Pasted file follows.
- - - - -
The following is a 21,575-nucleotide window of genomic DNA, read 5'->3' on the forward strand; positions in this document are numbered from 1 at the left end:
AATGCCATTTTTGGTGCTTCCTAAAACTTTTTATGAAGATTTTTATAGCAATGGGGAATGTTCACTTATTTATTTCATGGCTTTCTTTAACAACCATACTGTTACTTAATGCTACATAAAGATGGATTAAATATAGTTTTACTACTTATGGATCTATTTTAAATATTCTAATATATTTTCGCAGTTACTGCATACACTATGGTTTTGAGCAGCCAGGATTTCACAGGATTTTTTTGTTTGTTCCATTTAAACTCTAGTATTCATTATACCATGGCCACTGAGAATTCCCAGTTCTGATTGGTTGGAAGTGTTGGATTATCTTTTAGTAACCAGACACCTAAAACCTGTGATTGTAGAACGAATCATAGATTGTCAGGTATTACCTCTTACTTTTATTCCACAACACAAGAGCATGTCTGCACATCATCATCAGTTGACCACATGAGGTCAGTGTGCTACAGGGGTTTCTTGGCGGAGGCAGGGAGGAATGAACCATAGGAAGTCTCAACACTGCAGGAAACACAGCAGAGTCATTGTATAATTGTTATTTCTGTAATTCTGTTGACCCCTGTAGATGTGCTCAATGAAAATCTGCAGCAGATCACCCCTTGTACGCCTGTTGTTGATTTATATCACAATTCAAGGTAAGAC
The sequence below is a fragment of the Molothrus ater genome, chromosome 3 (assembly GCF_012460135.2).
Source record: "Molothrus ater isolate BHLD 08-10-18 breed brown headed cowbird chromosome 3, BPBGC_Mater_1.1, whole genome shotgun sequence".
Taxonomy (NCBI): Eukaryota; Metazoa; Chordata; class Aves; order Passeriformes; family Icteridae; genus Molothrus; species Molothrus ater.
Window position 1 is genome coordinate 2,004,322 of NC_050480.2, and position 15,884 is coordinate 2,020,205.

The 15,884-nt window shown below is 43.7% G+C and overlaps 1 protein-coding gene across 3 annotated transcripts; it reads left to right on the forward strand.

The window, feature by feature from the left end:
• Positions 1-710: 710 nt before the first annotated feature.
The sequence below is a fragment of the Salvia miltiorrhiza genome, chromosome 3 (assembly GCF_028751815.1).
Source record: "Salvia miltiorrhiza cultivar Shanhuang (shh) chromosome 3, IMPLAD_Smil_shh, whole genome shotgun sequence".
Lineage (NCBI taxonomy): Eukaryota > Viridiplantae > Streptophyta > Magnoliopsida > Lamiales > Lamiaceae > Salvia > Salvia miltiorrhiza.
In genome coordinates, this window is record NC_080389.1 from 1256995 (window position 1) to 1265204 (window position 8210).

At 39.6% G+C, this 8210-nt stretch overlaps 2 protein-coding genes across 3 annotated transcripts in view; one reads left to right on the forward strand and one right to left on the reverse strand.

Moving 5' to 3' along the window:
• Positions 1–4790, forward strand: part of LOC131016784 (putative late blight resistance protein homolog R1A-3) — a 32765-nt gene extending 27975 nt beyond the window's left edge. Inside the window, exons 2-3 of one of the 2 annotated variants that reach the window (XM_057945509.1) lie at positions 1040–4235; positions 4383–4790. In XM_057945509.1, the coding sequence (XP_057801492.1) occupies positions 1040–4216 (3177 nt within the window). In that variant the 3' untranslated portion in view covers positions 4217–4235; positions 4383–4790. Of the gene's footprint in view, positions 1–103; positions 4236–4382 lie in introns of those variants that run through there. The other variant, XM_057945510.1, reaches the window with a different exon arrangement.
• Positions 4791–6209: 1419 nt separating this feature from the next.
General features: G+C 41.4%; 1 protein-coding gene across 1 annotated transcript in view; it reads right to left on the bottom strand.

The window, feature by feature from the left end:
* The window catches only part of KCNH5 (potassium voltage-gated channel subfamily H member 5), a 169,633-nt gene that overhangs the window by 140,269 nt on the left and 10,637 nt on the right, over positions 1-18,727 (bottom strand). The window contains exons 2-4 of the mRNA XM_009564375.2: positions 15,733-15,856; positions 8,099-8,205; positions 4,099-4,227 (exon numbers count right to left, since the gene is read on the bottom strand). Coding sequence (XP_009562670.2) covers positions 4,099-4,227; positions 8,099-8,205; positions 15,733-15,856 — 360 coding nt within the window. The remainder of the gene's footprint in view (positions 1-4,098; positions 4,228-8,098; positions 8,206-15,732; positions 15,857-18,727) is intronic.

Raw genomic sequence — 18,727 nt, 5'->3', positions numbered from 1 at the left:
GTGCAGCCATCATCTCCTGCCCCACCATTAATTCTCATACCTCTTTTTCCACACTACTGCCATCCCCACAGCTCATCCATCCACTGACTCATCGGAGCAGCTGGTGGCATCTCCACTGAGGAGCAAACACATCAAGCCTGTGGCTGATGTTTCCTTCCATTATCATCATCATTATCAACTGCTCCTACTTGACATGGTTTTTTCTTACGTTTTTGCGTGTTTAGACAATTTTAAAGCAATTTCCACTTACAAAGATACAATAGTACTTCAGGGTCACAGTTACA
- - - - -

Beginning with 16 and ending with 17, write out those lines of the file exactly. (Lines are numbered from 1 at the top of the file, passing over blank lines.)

• Positions 1–4790, forward strand: part of LOC131016784 (putative late blight resistance protein homolog R1A-3) — a 32765-nt gene extending 27975 nt beyond the window's left edge. Inside the window, exons 2-3 of one of the 2 annotated variants that reach the window (XM_057945509.1) lie at positions 1040–4235; positions 4383–4790. In XM_057945509.1, the coding sequence (XP_057801492.1) occupies positions 1040–4216 (3177 nt within the window). In that variant the 3' untranslated portion in view covers positions 4217–4235; positions 4383–4790. Of the gene's footprint in view, positions 1–103; positions 4236–4382 lie in introns of those variants that run through there. The other variant, XM_057945510.1, reaches the window with a different exon arrangement.
• Positions 4791–6209: 1419 nt separating this feature from the next.